The art of public mourning
The Christian Science Monitor - 05/20/2014
Memorial Day in the United States was established not long after the Civil War as a way for the nation to honor members of the military who lost their lives in service. Amid other traditions that have sprung out of the holiday – parades, picnics, and concerts on the lawn – people still pay solemn respects at war memorials, sometimes leaving an ephemeral offering such as flowers.
But more often these offerings are substantial and lasting. Photographs, teddy bears, drawings, shoes, handwritten notes are just some of the tokens left at memorial sites. These present something of a curatorial problem: What should happen to all the stuff?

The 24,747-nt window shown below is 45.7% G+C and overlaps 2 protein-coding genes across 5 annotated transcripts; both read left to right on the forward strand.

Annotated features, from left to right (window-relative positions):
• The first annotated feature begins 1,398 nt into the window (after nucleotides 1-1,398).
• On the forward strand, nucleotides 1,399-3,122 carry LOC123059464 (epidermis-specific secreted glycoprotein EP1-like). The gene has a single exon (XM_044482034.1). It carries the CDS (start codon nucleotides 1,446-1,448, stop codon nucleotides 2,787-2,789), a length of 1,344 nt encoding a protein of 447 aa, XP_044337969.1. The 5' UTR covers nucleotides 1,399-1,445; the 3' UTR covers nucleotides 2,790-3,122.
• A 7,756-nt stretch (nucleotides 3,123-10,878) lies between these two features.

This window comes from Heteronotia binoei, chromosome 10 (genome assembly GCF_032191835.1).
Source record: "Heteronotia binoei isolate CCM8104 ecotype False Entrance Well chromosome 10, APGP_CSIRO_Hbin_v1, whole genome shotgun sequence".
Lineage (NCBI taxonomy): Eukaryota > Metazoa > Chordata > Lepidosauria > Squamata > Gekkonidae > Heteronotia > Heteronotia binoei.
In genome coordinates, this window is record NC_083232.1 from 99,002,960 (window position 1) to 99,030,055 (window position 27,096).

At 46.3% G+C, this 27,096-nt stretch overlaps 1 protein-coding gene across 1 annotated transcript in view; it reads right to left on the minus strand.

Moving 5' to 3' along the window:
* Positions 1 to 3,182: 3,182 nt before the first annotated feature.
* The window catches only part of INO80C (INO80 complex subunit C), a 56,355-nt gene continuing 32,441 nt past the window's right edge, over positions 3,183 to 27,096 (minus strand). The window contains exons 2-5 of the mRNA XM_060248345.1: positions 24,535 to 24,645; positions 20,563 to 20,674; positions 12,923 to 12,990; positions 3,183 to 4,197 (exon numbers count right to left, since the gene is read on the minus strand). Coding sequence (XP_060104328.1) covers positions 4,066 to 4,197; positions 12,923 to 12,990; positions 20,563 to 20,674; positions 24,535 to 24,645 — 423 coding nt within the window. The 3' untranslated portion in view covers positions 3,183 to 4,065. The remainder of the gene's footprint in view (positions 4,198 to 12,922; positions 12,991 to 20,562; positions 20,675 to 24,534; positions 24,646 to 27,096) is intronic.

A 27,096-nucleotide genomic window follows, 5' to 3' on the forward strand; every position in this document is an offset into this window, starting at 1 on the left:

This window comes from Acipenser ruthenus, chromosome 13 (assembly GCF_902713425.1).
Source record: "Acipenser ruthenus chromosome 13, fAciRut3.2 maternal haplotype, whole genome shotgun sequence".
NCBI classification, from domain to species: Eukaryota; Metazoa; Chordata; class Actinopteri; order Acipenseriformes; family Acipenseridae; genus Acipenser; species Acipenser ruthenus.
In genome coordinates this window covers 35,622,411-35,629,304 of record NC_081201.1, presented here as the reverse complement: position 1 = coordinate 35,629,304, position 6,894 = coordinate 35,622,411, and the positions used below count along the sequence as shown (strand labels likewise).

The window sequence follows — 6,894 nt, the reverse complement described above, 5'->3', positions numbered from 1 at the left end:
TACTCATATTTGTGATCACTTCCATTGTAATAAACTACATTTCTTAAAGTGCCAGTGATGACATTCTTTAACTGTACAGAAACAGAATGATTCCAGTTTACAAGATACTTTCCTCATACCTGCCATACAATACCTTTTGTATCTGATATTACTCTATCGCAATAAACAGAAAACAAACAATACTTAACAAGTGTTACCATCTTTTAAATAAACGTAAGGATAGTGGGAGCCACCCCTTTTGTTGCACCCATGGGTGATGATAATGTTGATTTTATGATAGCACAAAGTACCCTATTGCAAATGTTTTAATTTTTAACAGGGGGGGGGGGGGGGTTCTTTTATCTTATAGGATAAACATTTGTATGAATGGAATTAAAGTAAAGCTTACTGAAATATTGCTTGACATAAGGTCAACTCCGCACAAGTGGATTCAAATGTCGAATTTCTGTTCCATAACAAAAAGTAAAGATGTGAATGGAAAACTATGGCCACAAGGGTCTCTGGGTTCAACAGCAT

“This has become the way that Americans memorialize,” says Rainey Tisdale, a curator for “Dear Boston: Messages from the Marathon Memorial,” an exhibit created for the anniversary of the Boston Marathon bombings using items left at the memorial site.